Longing for longer hair? Chances are you’ve Googled ‘biotin for hair growth’ at some point. A big name in the supplement sphere, biotin plays a starring role in most, if not all, hair growth vitamins and pills due to its alleged ability to promote stronger strands and reduce hair shedding. But does it really work?
According to the mass of social media posts promoting hair growth pills, it does. But dig a little deeper into the research (or lack of), and it’s clear to see that many of the claims are likely inflamed. To shed light on the supplement’s supposed superpowers, we’ve reached out to industry experts. Buckle in.
What is biotin?
“Biotin, also known as vitamin H and vitamin B7, is a water-soluble vitamin that’s found naturally in many foods including eggs, salmon, sweet potato, almonds and milk,” says Annabel Kingsley, brand president and consultant trichology at Philip Kingsley. It plays an important role in the body, converting carbohydrates, fats and proteins into energy.
And, as the experts confirm, it also plays a role in your hair and scalp health. “Biotin’s involvement in protein synthesis and keratin (the key structural material of hair) production allows this vitamin to contribute to healthy nail and hair growth,” explains Purvika Patel, formulation chemist for Dermatology M.
Do we need biotin?
While we do need biotin to help the body convert food into energy and maintain healthy hair, according to the NHS, we only need it in very small amounts (between 30-100 micrograms). And most healthy individuals will meet this requirement from eating a balanced and varied diet alone.
“A true biotin deficiency is very rare,” points out Kingsley. But if your body is deficient in biotin, “you may experience thinning hair and brittle nails,” adds Patel, which is where biotin supplements come into play.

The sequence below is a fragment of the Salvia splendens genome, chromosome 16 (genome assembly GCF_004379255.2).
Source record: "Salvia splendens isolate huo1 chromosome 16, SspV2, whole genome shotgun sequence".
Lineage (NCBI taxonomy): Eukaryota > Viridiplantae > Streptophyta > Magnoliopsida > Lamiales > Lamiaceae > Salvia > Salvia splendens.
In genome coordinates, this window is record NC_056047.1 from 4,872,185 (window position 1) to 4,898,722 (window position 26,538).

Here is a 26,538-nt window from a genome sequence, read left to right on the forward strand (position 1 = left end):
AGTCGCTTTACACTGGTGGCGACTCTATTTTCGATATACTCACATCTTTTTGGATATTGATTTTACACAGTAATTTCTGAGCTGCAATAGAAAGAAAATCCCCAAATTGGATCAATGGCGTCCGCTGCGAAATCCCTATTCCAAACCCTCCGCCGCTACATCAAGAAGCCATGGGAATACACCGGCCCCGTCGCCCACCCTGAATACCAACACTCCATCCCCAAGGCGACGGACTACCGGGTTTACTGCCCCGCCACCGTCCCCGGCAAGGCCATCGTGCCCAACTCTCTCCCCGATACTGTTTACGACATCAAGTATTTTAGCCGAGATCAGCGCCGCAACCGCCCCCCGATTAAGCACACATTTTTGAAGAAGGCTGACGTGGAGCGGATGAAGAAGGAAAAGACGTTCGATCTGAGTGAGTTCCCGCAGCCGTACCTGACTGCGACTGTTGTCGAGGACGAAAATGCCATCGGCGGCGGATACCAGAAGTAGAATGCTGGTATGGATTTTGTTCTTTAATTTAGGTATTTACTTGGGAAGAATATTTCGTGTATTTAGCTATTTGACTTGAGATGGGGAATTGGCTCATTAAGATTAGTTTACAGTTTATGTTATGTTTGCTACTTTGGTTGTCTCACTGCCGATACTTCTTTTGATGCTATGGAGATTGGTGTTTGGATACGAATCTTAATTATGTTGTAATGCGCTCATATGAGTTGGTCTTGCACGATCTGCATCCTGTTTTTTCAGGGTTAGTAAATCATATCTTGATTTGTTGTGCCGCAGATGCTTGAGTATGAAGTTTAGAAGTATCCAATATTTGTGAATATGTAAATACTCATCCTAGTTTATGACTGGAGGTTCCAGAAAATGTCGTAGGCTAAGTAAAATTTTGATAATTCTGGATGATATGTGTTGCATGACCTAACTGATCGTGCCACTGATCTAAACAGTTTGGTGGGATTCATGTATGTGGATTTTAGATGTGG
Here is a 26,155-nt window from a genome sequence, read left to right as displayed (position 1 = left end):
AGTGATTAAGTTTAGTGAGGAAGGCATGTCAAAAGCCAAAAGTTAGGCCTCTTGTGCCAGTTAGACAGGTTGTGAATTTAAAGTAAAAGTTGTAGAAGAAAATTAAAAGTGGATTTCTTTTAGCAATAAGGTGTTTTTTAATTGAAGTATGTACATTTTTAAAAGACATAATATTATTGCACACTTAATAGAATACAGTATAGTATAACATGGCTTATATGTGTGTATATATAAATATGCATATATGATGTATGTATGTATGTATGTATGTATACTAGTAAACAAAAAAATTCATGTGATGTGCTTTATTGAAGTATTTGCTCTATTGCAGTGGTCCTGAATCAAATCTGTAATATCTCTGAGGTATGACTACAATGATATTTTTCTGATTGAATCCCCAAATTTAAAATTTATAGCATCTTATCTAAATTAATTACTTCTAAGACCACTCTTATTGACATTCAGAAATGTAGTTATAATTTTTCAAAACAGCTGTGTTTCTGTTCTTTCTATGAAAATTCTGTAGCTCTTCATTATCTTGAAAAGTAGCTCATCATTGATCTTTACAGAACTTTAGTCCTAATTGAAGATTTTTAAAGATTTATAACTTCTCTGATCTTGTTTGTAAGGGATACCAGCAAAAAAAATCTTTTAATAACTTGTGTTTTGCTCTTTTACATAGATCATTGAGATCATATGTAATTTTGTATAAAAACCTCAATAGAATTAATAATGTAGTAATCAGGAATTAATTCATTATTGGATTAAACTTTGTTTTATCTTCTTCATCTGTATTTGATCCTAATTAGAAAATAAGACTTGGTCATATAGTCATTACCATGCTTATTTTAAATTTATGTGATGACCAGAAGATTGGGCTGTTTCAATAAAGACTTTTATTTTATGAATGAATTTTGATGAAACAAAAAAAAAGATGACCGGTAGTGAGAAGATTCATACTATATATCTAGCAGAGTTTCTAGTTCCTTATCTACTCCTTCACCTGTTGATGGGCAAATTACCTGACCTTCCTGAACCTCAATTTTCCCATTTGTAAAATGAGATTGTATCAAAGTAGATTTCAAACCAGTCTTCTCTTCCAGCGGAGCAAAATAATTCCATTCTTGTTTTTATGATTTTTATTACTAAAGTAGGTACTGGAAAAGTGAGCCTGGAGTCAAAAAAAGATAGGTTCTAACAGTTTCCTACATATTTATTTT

Does biotin help improve hair growth?
“Biotin is very unlikely to cure a hair loss issue,” says Kingsley, “that is unless you do actually have a biotin deficiency.” In this case, supplementing biotin can be helpful, but it’s important to see an expert first who can evaluate biotin levels along with other potential nutritional deficiencies.
If you do decide to supplement biotin, the NHS recommends taking 900 micrograms or less a day. As although excess biotin is not considered harmful, data on the actual benefit of biotin’s effect on hair growth is limited. “According to studies carried out to test the effect of biotin supplements on hair growth, results appear to show that little change occurs in healthy individuals. Only those who are low in this vitamin will find any improvements from taking supplements,” says Patel.
While supplementation is unlikely to improve hair growth in subjects with healthy biotin levels, “there are other benefits of taking biotin supplements for hair,” says Simone Thomas, leading hair loss consultant and nutrition advisor. These, she says, include:
- Strengthens: “Biotin effectively increases hair strength and volume by stimulating the body’s natural keratin production.”
- Protects: “Biotin takes part in the synthesis of collagen, the protein that protects hair follicles from damage and helps prevent premature greying.”
- Promotes scalp health: “Biotin can also target scalp irritation and increase blood flow to the scalp — and as we all know, a healthy scalp is essential to maintaining healthy hair.”
How long does it take biotin to work on the hair?
If you do have a deficiency (note that a blood test is needed to determine this), you can expect to see results in a few months. “Due to the nature of the hair growth cycle, and the fact that hair only grows half an inch a month, you should expect to see results after about three months,” confirms Kingsley. “However, you may see positive changes to your nails before this.”
Who is a good candidate for biotin supplements?